At this stage of our game, I am enjoying what Broken Rooms has to offer both in terms of its concept and setting, and in terms of its system. Momentum has the sort of narrative power and flexibility that lets you bring a very broad palette of characters to life quickly and with a minimum of effort, while at the same time allowing the sort of detail, challenge, and system interaction which can similarly bring its 13 cruel worlds to life. It’s easy to use, easy to learn, and offers depth that will keep it engaging for the long run. The story we are telling is a grim one, teetering on the edge between prudence and imprudence. With a shift to a different variation the characters will bring their past and personality with them, but the road they travel may become one of heroic action, or gut-churning horror. Their trajectory is not fixed, but their movement through time and space is building toward greater and greater impact with each step.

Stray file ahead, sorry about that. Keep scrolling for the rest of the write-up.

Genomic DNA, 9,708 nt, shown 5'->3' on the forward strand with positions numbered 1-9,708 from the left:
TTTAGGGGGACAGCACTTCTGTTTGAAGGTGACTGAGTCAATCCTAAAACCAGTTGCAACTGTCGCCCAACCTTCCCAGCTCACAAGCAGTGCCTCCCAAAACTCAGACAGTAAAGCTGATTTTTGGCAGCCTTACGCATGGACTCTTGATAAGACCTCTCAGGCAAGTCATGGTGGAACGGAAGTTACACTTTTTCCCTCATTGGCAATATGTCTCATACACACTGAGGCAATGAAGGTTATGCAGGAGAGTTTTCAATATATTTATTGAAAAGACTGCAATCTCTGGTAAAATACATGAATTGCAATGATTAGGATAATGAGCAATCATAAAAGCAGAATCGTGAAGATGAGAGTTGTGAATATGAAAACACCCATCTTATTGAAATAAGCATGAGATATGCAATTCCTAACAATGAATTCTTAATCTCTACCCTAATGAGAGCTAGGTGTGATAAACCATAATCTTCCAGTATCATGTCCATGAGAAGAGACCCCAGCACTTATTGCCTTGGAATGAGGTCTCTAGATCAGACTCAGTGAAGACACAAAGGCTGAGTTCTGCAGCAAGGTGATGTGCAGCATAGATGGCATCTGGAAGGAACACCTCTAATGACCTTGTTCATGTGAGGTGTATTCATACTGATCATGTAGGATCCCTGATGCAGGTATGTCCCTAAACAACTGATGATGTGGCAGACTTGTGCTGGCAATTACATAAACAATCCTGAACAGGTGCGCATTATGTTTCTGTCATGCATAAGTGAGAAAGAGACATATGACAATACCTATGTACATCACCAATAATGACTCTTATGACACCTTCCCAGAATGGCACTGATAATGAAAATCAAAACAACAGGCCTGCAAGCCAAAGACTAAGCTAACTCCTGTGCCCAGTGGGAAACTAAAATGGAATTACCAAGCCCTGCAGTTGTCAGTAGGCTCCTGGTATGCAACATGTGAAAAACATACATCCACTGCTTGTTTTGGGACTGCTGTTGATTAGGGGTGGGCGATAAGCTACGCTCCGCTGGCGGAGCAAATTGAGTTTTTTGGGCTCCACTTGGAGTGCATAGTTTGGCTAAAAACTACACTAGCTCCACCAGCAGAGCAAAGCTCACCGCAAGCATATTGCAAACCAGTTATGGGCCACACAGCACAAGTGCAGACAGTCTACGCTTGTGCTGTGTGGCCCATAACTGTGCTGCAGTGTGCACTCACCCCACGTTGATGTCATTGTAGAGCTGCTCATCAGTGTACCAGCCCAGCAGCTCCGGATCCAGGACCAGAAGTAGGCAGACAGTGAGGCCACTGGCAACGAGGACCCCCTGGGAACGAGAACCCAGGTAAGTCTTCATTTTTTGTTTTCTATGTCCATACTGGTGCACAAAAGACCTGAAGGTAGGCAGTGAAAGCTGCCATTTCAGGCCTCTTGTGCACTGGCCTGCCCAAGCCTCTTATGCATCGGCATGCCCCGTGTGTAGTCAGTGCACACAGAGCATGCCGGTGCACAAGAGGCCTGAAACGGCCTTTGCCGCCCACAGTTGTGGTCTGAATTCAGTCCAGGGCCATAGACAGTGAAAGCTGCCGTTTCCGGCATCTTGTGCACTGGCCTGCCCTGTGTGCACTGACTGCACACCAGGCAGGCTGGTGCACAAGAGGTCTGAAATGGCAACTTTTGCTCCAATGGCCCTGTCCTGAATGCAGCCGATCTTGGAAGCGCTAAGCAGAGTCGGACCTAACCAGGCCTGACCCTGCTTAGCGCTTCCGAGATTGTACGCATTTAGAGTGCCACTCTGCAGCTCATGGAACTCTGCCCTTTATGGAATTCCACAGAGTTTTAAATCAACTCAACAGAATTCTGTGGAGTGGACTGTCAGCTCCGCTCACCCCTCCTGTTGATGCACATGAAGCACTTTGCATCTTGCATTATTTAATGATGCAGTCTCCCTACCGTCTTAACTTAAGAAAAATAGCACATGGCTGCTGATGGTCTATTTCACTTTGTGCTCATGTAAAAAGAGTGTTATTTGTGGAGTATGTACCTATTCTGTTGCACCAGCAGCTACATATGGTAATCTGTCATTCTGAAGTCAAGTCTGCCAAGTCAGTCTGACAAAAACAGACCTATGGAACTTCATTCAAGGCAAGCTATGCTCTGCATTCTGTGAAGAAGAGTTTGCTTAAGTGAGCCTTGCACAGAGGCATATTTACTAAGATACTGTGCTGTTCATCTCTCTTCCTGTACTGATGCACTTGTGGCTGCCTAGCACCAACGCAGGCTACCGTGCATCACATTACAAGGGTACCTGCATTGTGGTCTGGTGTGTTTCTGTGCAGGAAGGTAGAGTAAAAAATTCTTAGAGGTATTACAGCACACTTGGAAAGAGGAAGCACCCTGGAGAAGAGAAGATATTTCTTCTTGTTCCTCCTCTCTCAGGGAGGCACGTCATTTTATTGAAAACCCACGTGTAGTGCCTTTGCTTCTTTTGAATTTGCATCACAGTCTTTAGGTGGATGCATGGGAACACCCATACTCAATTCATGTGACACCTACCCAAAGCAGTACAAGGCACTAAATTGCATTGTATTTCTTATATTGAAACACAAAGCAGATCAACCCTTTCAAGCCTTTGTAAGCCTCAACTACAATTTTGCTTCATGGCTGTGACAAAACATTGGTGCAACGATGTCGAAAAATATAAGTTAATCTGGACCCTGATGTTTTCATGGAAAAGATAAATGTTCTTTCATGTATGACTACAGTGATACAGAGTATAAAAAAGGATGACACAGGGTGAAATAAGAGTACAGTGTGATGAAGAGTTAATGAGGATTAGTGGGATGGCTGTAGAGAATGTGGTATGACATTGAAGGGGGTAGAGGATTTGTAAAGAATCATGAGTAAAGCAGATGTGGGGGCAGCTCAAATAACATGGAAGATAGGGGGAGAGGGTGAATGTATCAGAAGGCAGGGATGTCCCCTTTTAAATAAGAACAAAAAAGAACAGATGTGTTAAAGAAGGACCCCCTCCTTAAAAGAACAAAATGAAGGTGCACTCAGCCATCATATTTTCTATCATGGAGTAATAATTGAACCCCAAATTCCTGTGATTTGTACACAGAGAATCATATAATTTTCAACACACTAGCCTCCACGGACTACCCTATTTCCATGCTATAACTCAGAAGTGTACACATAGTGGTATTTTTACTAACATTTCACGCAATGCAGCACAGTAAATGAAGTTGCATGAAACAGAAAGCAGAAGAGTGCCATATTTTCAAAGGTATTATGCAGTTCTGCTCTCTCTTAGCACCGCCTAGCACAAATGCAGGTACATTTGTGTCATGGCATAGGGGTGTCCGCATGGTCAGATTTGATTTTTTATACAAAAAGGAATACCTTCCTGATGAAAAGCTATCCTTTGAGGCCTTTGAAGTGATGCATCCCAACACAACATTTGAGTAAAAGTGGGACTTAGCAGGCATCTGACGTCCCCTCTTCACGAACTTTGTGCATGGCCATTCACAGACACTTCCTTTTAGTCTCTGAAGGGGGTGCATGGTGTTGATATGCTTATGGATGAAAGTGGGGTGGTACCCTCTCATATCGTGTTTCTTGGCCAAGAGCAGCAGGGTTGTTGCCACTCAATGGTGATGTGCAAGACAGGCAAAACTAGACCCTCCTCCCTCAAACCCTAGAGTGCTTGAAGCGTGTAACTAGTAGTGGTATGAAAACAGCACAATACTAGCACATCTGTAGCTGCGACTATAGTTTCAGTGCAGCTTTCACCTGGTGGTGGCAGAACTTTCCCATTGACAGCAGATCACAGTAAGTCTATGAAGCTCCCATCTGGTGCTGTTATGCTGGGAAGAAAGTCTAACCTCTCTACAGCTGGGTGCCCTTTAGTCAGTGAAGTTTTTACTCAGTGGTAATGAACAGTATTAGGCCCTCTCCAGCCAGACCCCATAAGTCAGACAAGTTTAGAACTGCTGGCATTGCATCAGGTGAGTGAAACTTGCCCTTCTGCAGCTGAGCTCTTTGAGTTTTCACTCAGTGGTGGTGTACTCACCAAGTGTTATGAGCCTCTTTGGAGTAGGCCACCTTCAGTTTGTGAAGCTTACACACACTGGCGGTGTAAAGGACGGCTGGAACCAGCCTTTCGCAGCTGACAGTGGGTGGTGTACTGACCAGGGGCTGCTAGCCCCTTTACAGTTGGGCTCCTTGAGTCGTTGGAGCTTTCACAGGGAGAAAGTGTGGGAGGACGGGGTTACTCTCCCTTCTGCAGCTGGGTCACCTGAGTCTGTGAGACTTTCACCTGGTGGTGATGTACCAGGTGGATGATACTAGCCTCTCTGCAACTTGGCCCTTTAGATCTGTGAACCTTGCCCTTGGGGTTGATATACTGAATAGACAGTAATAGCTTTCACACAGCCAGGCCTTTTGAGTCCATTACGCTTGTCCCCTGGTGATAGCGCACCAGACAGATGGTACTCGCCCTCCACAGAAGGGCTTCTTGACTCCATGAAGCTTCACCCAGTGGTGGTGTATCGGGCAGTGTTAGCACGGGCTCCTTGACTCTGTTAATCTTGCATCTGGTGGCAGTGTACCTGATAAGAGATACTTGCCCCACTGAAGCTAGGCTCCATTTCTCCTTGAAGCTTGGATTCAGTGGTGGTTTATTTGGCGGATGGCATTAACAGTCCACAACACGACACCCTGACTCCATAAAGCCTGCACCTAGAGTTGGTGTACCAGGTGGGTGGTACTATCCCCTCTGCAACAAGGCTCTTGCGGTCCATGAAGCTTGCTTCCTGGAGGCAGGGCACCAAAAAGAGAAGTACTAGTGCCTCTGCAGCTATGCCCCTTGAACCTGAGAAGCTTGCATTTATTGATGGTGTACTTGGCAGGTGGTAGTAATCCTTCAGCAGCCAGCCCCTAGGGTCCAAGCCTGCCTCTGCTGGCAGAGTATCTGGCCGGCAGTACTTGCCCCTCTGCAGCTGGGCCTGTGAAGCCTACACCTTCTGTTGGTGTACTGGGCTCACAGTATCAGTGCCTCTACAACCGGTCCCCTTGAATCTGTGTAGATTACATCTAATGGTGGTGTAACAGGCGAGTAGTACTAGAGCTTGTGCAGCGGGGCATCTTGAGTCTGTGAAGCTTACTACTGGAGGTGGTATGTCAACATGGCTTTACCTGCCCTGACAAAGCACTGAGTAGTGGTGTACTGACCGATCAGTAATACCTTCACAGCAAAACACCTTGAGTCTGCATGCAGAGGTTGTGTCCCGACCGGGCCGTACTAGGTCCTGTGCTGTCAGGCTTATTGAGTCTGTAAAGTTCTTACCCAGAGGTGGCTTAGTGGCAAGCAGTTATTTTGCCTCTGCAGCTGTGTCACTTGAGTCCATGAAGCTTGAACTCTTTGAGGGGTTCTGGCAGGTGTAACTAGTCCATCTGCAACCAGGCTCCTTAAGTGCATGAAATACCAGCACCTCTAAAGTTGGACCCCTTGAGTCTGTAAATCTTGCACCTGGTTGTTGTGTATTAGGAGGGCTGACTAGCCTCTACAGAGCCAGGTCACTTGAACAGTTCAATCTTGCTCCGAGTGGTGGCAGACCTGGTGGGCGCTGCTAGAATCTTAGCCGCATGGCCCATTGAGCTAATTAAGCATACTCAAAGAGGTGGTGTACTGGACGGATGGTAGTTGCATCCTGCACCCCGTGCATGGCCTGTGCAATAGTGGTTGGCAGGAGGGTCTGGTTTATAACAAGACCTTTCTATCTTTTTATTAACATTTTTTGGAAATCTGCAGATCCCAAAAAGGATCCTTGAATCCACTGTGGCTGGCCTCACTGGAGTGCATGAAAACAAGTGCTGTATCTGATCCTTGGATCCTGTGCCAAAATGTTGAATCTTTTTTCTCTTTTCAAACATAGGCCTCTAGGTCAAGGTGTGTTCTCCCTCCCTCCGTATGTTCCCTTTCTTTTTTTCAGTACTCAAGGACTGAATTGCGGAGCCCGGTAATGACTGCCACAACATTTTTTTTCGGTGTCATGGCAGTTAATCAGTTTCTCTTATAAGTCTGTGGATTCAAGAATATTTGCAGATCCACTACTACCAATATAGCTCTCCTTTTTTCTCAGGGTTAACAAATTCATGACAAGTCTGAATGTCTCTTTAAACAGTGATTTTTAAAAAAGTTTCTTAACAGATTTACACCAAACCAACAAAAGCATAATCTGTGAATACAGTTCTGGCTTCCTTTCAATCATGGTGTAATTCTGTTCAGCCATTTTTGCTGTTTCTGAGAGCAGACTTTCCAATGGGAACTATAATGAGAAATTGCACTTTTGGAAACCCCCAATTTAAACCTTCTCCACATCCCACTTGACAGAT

One Response to “Running Broken Rooms”
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  1. […] last move I made in a game was actually for the compelling Broken Rooms RPG by Greymalkin Designs. We are playing this as a play-by-facebook-group game, and while it is […]